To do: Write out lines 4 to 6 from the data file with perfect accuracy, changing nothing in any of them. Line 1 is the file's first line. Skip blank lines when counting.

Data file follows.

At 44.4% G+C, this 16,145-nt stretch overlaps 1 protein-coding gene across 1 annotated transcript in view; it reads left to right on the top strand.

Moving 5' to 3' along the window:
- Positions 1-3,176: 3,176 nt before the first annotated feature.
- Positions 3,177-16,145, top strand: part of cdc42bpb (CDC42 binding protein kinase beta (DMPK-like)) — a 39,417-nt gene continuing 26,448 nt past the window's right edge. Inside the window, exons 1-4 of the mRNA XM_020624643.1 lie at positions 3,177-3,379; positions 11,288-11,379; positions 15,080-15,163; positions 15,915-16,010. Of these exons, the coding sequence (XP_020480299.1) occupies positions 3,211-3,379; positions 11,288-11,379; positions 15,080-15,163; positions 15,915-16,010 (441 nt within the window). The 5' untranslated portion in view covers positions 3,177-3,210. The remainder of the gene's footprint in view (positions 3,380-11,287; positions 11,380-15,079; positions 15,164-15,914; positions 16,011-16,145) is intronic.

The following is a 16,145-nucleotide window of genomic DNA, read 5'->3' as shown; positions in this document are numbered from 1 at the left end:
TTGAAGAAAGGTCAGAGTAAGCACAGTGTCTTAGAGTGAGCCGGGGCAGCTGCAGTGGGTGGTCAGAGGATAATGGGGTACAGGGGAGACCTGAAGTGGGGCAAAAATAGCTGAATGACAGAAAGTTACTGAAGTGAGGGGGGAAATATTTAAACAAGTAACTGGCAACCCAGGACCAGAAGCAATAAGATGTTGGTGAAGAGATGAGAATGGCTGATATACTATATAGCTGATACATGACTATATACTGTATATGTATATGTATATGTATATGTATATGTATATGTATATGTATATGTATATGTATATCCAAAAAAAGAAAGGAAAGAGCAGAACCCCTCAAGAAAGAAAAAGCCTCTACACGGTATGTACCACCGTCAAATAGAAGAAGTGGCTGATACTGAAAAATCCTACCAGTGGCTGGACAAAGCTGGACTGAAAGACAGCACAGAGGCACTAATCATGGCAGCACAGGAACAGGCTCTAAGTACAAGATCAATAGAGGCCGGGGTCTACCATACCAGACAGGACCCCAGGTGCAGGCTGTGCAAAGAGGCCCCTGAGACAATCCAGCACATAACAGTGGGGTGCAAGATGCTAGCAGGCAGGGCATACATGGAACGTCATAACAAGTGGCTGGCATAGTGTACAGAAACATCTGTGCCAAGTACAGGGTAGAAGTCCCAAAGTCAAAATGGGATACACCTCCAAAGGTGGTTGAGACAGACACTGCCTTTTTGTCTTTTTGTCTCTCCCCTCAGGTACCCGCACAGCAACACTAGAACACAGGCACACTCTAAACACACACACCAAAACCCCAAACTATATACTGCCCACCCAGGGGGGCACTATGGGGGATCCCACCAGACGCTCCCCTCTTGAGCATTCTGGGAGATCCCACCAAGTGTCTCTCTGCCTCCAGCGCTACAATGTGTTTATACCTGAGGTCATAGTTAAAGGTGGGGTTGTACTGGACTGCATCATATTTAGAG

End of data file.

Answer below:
- Positions 3,177-16,145, top strand: part of cdc42bpb (CDC42 binding protein kinase beta (DMPK-like)) — a 39,417-nt gene continuing 26,448 nt past the window's right edge. Inside the window, exons 1-4 of the mRNA XM_020624643.1 lie at positions 3,177-3,379; positions 11,288-11,379; positions 15,080-15,163; positions 15,915-16,010. Of these exons, the coding sequence (XP_020480299.1) occupies positions 3,211-3,379; positions 11,288-11,379; positions 15,080-15,163; positions 15,915-16,010 (441 nt within the window). The 5' untranslated portion in view covers positions 3,177-3,210. The remainder of the gene's footprint in view (positions 3,380-11,287; positions 11,380-15,079; positions 15,164-15,914; positions 16,011-16,145) is intronic.

The following is a 16,145-nucleotide window of genomic DNA, read 5'->3' as shown; positions in this document are numbered from 1 at the left end:
TTGAAGAAAGGTCAGAGTAAGCACAGTGTCTTAGAGTGAGCCGGGGCAGCTGCAGTGGGTGGTCAGAGGATAATGGGGTACAGGGGAGACCTGAAGTGGGGCAAAAATAGCTGAATGACAGAAAGTTACTGAAGTGAGGGGGGAAATATTTAAACAAGTAACTGGCAACCCAGGACCAGAAGCAATAAGATGTTGGTGAAGAGATGAGAATGGCTGATATACTATATAGCTGATACATGACTATATACTGTATATGTATATGTATATGTATATGTATATGTATATGTATATGTATATGTATATGTATATCCAAAAAAAGAAAGGAAAGAGCAGAACCCCTCAAGAAAGAAAAAGCCTCTACACGGTATGTACCACCGTCAAATAGAAGAAGTGGCTGATACTGAAAAATCCTACCAGTGGCTGGACAAAGCTGGACTGAAAGACAGCACAGAGGCACTAATCATGGCAGCACAGGAACAGGCTCTAAGTACAAGATCAATAGAGGCCGGGGTCTACCATACCAGACAGGACCCCAGGTGCAGGCTGTGCAAAGAGGCCCCTGAGACAATCCAGCACATAACAGTGGGGTGCAAGATGCTAGCAGGCAGGGCATACATGGAACGTCATAACAAGTGGCTGGCATAGTGTACAGAAACATCTGTGCCAAGTACAGGGTAGAAGTCCCAAAGTCAAAATGGGATACACCTCCAAAGGTGGTTGAGACAGACACTGCCTTTTTGTCTTTTTGTCTCTCCCCTCAGGTACCCGCACAGCAACACTAGAACACAGGCACACTCTAAACACACACACCAAAACCCCAAACTATATACTGCCCACCCAGGGGGGCACTATGGGGGATCCCACCAGACGCTCCCCTCTTGAGCATTCTGGGAGATCCCACCAAGTGTCTCTCTGCCTCCAGCGCTACAATGTGTTTATACCTGAGGTCATAGTTAAAGGTGGGGTTGTACTGGACTGCATCATATTTAGAG